First to Fly

First to Fly

Who was the first person to fly? Now when I say fly I mean sustained, controlled flight in a heavier-than-air aircraft.

Was it that snappy dresser from Brazil Alberto Santos Dumont? His countrymen fervently think so. His first flight was on October 23, 1906. It was recognized by Brazilians and by the French and other Europeans to truly be the first controlled flight of a heavier-than-air aircraft. It had the ability to take off from the ground without any catapult assistance and it was witnessed in public by a large crowd and the scientific community.

When the Wright Brothers flew in the United States in front of people in general and in front of the press in particular they asked that no photographs be taken. They were very secretive because they were afraid that others would steal their designs or technical features of the aircraft. During the timeframe of 1903 – 1906 they still didn’t have an approved or accepted Patent which also was a factor in their secrecy. Their Patent (# 821,393) was granted on May 22,1906 – three years after they first flew. Then in 1908 they were awarded a government contract from the U.S. War Department ($25,000). They went to Paris on May 29, 1908 and finally demonstrated the aircraft in front of a very large crowd.

Was it Gustave Whitehead in Fairfield, Connecticut on August 14, 1901? Eyewitnesses have signed depositions years later attesting to that statement. Modern replicas of Whitehead’s aircraft have been successfully flown. A contract was made between the estate of the Wright Brother’s and the Smithsonian Institution to display the Wright Flyer’ at the Smithsonian (National Air & Space Museum in Washington, D.C.) which stated that if it is proven that anyone else had flown first that the Wright Flyer would be taken back. Conspiracy theorists say that this contract’ was created to keep facts about Whitehead’s alleged flight from being divulged and published. Does a photograph exist showing Gustave Whitehead in flight in 1901? Has the existence of this photograph been suppressed? Controversy to this day still swirls around all these issues.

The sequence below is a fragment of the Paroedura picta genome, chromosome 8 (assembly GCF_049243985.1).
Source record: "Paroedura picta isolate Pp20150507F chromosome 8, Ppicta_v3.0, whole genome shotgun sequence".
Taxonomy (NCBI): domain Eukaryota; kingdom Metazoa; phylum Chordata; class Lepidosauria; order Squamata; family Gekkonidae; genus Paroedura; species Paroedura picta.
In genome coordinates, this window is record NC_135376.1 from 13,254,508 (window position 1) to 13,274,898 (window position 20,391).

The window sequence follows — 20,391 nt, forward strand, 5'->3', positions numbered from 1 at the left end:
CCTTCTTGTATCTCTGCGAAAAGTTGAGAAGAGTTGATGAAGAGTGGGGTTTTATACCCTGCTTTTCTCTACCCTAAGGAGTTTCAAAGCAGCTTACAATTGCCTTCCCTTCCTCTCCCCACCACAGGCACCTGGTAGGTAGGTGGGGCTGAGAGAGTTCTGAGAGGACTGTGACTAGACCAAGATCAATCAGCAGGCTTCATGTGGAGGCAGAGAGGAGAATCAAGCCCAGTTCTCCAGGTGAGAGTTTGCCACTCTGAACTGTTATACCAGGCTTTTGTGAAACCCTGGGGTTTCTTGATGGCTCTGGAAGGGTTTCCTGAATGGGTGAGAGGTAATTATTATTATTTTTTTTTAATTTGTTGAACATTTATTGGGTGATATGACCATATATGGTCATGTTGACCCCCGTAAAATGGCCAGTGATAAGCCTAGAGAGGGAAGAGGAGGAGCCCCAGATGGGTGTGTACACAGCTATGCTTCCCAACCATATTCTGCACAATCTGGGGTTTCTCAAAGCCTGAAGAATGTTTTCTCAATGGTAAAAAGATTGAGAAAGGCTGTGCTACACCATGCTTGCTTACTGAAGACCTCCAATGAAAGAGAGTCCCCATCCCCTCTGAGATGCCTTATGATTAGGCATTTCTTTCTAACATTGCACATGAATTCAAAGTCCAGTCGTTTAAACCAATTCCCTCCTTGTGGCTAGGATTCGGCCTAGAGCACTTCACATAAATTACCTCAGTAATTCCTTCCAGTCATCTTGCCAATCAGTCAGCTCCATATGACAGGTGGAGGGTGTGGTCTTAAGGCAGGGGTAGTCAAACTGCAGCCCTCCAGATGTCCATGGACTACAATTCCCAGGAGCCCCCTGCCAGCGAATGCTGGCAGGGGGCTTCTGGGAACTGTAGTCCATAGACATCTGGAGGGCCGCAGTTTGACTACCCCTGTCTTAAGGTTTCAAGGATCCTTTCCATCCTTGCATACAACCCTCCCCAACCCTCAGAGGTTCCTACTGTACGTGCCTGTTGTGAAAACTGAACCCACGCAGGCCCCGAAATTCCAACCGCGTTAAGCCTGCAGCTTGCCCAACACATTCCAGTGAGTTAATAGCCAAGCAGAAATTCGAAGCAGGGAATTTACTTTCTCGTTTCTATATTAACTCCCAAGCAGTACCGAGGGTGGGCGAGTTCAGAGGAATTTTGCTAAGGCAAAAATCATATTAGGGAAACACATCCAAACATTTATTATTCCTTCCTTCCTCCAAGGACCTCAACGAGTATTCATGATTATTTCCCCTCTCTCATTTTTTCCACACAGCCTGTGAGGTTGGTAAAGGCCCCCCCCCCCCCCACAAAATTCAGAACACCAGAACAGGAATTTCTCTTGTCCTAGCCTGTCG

Was it Richard Pearse from New Zealand on March 31, 1903? He had eyewitnesses also. But there wasn’t any photographic evidence of flight. Also Richard Pearse has never said he was the first to fly and he does not want to take away that claim from the Wright Brother’s. The New Zealand Mint struck a silver medal in 1982 to commemorate the: “80th Anniversary of the World 1st Powered Flight”. The date on the medal is: “31-3-1982”. This of course would have made the alleged 1st flight in 1902. The Museum of Transport and Technology (MOTAT) in Auckland which had commissioned the silver medal states on their website that the 1st flight was in 1903. So was it 1902 or 1903? The debate still goes on.

Was it Glenn Curtiss? He flew an improved (structurally modified) version of Samuel P. Langley’s Great Aerodrome’ in 1914. So does that mean it could have flown in 1903 before the Wright Brother’s? The ‘Great Aerodrome’ fell off a houseboat in the Potomac River in Washington, D.C. twice in 1903 (October 7th and December 8th).

Mr. Curtiss and the Wright Brother’s had Patent Litigation for many years with regards towards “controllable” flight and whose control system (wing-warping or elevator’s and ailerons) was the first and therefore legitimate.

Or was it really the Wright Brothers? It has been said that they didn’t really fly on December 17, 1903. Allegedly when Wilbur Wright was running alongside the aircraft he was supposedly balancing he was actually lifting it while his brother Orville Wright was flying’ it. The deep depressions of Wilbur’s footprints in the sand are supposed to be proof of that.

Well I was born and raised in Connecticut, but does that mean I have to automatically state that Gustave Whitehead was the first to fly? On the contrary, I emphatically state that I believe that the Wright Brothers (Orville and Wilbur) designed, built, tested, and flew the first heavier-than-air aircraft in sustained and controllable flight. Who knows, maybe someone someday will prove beyond a shadow-of-a-doubt that someone else was first to fly. But until that day comes I am sticking with the Wright Brothers.